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Capacitance of capacitors

Discussion in 'Electronics Homework Help' started by Lactuca, Dec 22, 2017.

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  1. Lactuca


    Dec 22, 2017
    Good afternoon, Could you please help me? I need to solve one problem with capacitors . Is it possible to use some transformation ( similar to delta- star for resistors) for capacitors? (to calculate final capacitance, when it is not possible to use basic equations for series or parallel circuits) thank you
    Last edited by a moderator: Dec 22, 2017
  2. Harald Kapp

    Harald Kapp Moderator Moderator

    Nov 17, 2011
    Can you show us an example of such a circuit?
  3. Lactuca


    Dec 22, 2017
    In my opinion, there I am not able to use this equations, because capacitors which looks like to be parallel are not exactly in parallel circuit.. but I am not sure..

    Attached Files:

  4. Laplace


    Apr 4, 2010
    I believe this circuit calls for using the same sort of analysis technique as would be used for an unbalanced resistance bridge, only here it is more like an unbalanced reactance bridge. Ground one end of the network, and apply a voltage source to the other. This circuit has 4 nodes in addition to the input & output (source & GND) nodes. Write 4 node equations using capacitive reactance Xc instead of resistance R. Xc = 1/(jωC) but since all currents will be capacitive in this circuit, it seems like it should not be necessary to carry through the 'j' in all calculations. And since the capacitance will not change as a function of frequency, select a value for ω that is most simple (ω=1?). Solve for the node voltages, find the total source current, and from that the equivalent reactance & equivalent capacitance.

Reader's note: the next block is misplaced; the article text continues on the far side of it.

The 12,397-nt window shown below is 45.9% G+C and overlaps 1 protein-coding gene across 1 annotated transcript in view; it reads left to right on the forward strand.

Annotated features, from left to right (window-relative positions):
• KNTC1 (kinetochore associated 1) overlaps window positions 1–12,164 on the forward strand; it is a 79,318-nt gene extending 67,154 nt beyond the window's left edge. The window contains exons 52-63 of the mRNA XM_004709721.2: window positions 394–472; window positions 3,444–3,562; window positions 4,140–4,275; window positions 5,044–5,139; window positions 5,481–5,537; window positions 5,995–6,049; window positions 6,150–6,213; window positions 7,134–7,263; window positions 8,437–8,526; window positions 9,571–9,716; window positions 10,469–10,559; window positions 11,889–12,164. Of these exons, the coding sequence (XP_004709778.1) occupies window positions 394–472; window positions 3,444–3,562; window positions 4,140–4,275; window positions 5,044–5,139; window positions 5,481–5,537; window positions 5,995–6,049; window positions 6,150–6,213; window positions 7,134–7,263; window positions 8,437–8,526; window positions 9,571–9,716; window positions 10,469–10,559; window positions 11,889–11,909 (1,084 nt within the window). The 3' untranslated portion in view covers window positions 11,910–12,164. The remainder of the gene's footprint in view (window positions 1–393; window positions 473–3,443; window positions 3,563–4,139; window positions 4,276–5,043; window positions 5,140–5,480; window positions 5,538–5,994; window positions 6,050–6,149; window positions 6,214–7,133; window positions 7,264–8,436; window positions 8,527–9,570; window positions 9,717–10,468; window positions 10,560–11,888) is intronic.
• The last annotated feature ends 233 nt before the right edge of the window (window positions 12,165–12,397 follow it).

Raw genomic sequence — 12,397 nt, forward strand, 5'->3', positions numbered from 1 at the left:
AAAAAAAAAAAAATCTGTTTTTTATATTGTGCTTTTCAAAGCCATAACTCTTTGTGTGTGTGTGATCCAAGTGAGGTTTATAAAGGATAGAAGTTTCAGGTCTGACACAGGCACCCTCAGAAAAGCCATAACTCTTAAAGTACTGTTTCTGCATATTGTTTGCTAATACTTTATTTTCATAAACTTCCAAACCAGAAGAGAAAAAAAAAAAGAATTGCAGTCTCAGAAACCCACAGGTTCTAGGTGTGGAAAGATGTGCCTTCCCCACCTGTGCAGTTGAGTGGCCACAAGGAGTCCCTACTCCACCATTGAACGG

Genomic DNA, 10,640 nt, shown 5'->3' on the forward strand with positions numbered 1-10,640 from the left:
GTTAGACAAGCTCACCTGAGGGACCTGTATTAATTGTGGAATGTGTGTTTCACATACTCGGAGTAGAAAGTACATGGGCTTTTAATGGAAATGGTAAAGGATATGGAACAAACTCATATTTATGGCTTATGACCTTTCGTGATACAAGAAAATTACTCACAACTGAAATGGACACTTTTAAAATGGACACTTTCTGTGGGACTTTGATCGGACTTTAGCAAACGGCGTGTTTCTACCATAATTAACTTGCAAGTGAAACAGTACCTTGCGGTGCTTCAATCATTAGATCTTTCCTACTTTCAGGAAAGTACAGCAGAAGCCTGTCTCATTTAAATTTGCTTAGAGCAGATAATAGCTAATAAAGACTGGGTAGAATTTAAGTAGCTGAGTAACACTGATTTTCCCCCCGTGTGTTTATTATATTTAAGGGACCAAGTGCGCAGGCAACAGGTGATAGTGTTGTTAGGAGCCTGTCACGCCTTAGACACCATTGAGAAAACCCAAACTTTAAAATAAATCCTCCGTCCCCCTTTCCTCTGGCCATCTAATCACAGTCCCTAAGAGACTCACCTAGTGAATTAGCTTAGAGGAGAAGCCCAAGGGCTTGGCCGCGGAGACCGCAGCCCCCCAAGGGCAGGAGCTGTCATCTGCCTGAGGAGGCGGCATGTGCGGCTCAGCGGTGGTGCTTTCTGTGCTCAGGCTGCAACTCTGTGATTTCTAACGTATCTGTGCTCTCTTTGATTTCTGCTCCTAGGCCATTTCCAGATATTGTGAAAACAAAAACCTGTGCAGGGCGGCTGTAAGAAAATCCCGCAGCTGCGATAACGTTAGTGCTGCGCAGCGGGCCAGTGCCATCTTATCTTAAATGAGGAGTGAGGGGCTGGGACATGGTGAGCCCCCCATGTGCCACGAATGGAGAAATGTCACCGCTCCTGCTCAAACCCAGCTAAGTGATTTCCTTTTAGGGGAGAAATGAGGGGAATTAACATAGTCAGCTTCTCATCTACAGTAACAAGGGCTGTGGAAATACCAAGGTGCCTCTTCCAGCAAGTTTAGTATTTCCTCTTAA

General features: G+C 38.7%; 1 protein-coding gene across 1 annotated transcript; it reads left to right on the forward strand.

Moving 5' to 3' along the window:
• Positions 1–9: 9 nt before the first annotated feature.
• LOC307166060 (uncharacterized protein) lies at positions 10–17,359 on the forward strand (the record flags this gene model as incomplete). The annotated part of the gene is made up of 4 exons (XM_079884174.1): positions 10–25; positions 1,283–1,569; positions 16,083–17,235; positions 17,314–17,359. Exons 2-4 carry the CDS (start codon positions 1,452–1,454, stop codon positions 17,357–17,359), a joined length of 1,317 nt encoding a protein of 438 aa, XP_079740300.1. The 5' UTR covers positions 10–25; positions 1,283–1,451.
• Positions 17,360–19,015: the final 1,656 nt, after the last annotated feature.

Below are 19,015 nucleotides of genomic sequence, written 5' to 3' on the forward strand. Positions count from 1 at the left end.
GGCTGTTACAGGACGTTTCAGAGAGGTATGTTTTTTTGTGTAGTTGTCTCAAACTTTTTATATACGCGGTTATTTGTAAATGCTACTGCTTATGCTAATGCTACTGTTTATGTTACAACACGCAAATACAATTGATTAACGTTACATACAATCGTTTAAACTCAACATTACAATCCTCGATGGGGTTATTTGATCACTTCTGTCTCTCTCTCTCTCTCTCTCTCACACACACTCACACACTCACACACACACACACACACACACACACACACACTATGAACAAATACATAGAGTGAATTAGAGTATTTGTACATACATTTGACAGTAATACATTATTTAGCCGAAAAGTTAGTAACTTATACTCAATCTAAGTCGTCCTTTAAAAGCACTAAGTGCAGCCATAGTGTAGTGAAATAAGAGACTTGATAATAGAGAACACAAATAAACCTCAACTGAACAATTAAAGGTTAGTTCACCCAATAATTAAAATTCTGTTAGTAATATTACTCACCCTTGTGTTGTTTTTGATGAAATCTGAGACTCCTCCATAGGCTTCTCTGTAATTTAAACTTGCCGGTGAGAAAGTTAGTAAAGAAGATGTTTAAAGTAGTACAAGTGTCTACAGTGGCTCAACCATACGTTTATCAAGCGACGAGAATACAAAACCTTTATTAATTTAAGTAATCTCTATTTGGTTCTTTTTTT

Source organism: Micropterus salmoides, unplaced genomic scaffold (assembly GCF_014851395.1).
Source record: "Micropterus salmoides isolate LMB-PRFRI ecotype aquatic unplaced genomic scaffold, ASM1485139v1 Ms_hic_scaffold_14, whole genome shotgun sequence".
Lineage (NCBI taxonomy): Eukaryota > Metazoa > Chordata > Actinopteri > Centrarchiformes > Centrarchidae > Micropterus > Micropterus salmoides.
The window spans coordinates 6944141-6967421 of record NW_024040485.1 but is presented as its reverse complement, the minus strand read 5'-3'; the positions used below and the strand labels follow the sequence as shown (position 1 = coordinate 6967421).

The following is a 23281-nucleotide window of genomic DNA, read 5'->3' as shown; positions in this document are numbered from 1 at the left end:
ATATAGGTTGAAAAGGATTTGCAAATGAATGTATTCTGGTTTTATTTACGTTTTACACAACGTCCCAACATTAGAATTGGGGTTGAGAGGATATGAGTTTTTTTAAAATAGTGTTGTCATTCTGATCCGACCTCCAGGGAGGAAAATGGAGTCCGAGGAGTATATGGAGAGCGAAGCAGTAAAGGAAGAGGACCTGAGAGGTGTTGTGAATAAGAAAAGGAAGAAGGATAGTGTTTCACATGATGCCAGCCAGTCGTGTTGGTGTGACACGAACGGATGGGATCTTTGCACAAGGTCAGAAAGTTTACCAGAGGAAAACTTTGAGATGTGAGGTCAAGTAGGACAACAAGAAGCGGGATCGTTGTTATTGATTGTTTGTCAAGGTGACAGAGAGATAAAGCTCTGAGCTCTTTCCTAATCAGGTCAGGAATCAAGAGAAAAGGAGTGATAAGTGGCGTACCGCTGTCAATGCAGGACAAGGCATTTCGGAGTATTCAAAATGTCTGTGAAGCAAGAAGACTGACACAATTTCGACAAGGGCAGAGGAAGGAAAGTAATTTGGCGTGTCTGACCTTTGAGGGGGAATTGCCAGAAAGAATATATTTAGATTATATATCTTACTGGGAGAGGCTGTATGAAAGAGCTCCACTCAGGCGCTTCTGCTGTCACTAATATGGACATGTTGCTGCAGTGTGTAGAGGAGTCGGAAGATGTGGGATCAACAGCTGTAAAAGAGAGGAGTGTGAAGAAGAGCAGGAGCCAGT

Harald Kapp likes this.
  5. (*steve*)

    (*steve*) ¡sǝpodᴉʇuɐ ǝɥʇ ɹɐǝɥd Moderator

    Jan 21, 2010
    Yeah, when looking at it I considered that all the capacitors could be replaced with reactances an solved as if it were a network of resistors. After reading Laplace's reply it seems that is what he suggested (in a far more detailed manner)
  6. Lactuca


    Dec 22, 2017
    I haven't heard about this equations before, Thank you very much:)
  7. Ratch


    Mar 10, 2013
    The circuit has 4 nodes and 5 loops. You can use either loop or node analysis to find the voltages, currents, and the impedance of the circuit. You will have to solve 4 or 5 equations for 4 or 5 unknowns. Once you know the impedance, you can find the resultant capacitance.

    Later edit: Looks to me like you could simply the circuit directly by using wye-delta transformations.

    Last edited: Dec 23, 2017
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